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Risk Factors For Meniscal Tears: The Science

Chiropractor, Dr. Alexander Jimenez investigates this very common knee injury...


Meniscal tears can result in a great deal of time lost from bodily activity or employment, and therefore understanding the risk factors for meniscal tears may allow for a quicker and more accurate diagnosis. Meniscal lesions normally occur in the athletic arena as a result of dynamic demands placed on the knee through specific movements. Additional a meniscal tear can also result due to the numerous repetitive places continuing within the work area.

Normal positions adopted in a work environment such as standing, lifting, squatting, kneeling and sitting have all been suggested to influence the danger of meniscal damage(2). Furthermore, the period between anterior cruciate ligament (ACL) rupture and surgical reconstruction has also been recognized as a risk factor for a meniscal lesion(3). Various risk factors are recognized to contribute to a meniscal lesion nonetheless, there is limited study within the literature to support them(4).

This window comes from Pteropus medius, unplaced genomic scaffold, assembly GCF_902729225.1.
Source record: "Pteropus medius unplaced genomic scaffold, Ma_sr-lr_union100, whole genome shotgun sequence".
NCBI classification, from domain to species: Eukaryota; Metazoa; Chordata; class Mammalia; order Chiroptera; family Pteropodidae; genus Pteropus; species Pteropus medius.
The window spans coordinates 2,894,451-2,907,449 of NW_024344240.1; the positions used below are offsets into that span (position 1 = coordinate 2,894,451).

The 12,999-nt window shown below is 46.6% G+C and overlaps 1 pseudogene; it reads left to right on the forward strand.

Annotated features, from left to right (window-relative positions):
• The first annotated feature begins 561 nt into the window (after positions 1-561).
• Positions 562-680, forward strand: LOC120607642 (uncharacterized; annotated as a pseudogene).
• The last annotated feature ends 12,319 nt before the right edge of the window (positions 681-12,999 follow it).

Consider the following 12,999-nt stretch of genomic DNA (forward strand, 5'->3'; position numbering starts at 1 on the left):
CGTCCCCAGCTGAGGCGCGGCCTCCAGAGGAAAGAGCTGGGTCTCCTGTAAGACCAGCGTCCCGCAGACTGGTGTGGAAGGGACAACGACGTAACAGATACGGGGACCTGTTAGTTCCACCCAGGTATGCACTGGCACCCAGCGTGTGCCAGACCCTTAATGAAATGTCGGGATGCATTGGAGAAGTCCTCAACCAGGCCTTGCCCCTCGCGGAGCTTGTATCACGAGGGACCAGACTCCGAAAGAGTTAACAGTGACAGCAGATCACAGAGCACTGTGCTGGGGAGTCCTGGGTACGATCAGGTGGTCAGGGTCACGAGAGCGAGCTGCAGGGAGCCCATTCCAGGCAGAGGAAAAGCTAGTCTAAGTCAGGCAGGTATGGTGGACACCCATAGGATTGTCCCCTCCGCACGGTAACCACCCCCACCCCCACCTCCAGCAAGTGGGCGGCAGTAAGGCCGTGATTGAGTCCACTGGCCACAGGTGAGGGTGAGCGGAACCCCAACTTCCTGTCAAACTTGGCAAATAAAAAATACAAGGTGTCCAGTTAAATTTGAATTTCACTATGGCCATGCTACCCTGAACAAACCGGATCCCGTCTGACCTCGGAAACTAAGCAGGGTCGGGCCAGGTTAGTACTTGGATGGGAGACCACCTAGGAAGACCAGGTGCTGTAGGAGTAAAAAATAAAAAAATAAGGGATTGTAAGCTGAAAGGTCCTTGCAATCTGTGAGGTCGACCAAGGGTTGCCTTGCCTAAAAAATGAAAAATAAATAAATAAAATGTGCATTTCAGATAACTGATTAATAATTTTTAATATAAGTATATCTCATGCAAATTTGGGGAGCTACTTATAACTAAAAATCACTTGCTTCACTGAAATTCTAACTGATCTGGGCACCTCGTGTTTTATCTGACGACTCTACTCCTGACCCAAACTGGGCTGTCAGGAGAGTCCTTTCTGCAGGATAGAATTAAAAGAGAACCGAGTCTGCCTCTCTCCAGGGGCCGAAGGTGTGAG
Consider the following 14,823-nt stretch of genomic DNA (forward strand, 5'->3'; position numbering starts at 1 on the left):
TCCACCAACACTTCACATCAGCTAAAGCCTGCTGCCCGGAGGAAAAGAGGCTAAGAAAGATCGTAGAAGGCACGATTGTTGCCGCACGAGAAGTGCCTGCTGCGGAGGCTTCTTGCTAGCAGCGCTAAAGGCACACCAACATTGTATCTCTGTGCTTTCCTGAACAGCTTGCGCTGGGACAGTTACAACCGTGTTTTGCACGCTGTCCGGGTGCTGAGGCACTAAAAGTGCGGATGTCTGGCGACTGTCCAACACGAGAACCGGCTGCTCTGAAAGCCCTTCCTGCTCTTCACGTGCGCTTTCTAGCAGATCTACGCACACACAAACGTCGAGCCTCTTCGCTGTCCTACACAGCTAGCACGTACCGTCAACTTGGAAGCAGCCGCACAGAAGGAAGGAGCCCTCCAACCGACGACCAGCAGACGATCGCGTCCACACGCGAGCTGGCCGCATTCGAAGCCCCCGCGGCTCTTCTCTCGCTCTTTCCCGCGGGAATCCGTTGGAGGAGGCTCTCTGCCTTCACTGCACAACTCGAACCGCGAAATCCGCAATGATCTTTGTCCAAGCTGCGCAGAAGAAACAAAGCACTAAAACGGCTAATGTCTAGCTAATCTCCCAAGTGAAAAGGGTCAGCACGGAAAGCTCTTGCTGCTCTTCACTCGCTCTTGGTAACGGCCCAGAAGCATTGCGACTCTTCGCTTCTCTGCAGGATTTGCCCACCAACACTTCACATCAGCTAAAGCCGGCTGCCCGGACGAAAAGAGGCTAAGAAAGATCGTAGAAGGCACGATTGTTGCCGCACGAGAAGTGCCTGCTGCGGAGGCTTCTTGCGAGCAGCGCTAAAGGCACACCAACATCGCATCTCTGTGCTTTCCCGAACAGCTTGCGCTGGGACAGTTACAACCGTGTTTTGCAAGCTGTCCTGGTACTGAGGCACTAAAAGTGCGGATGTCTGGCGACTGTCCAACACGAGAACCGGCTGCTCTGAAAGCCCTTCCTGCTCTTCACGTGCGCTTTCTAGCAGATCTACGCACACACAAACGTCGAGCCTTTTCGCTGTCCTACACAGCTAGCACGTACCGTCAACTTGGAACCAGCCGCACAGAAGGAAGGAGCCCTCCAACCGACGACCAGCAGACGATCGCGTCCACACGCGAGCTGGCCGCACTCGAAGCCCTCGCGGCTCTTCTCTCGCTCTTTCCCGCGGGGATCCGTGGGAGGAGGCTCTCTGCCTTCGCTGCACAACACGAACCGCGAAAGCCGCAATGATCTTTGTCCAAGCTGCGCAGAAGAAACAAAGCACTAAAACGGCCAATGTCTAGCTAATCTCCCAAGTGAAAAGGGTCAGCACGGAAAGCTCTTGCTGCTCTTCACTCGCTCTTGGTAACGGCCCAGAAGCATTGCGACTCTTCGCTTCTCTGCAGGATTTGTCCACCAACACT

A systematic review, together with some meta-analysis, was published in 2013 by scientists in the University of Amsterdam(4) who investigated some of the key risk factors for meniscal tears. The purpose of the present review is to outline the findings based on a number of the articles which were included in that distinct systematic research review whilst also drawing on the results from other study also. Furthermore, the current review may also assist a physiotherapist or sports therapist within their own clinical evaluation by identifying key risk factors that may help form their identification.

The menisci are just two semilunar form- like structures which sit positioned on the medial and lateral surface of the tibial plateau (see Box 1) (5). Additionally, the menisci allow the transference of weight and absorption of shock during dynamic motions, whilst acting to protect the articular cartilage(5). Meniscal lesions could be either acute or degenerative in nature and might present in different kinds, ie a bucket handle tear, a flat equilibrium or a degenerative tear.